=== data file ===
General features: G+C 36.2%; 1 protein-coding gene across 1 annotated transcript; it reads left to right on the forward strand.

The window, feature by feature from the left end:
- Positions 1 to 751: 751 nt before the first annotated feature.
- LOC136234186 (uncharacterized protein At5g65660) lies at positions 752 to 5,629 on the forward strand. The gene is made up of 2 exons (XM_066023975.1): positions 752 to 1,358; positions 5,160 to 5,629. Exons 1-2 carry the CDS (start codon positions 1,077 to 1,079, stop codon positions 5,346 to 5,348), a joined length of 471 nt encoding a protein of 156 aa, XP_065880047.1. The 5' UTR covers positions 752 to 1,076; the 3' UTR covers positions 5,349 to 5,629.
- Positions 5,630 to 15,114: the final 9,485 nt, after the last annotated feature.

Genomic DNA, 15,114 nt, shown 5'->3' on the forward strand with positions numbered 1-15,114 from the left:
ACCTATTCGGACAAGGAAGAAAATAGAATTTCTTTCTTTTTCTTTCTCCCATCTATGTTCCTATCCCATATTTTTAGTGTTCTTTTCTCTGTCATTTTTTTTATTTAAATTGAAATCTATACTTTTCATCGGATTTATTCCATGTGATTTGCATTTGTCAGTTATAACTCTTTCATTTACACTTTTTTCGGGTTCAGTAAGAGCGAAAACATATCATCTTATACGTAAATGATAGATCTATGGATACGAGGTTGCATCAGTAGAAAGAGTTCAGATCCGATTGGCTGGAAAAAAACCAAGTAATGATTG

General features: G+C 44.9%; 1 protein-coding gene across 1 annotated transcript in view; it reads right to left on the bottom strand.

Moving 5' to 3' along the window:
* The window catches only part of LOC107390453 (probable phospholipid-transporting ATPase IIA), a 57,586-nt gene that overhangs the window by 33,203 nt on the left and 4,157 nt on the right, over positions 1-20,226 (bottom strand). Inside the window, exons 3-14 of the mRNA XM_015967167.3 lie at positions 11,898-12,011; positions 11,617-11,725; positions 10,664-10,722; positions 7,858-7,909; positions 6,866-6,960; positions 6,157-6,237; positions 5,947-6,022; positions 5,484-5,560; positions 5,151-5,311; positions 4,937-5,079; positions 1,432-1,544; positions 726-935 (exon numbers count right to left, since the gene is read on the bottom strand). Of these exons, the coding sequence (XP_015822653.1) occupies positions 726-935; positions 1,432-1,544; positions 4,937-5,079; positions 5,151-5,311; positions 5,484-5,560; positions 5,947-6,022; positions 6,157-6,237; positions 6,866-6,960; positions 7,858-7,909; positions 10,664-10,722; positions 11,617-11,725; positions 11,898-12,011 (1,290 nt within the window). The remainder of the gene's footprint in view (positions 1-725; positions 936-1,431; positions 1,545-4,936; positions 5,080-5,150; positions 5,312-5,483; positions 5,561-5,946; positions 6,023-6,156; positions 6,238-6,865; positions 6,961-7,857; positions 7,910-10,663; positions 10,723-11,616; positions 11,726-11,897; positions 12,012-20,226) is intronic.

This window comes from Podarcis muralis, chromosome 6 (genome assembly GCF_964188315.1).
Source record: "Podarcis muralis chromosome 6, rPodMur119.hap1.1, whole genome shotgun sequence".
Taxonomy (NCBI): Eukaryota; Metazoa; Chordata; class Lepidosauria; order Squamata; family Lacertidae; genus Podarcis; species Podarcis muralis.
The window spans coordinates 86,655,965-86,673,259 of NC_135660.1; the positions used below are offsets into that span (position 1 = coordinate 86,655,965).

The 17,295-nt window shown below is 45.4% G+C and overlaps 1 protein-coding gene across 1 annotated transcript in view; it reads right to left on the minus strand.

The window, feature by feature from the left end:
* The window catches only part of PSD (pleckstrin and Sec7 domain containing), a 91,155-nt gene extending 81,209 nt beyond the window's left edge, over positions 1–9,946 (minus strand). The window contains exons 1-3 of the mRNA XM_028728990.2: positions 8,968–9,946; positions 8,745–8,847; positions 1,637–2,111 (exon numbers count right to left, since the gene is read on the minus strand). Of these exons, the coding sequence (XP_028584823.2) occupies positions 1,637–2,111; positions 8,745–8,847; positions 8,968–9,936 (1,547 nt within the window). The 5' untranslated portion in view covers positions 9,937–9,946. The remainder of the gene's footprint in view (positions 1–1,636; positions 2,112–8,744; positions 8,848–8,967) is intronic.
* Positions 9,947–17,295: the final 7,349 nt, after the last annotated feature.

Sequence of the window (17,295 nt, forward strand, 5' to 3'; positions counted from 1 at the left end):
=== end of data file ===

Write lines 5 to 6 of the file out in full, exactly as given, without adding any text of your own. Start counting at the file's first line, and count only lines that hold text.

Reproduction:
- Positions 5,630 to 15,114: the final 9,485 nt, after the last annotated feature.

Genomic DNA, 15,114 nt, shown 5'->3' on the forward strand with positions numbered 1-15,114 from the left: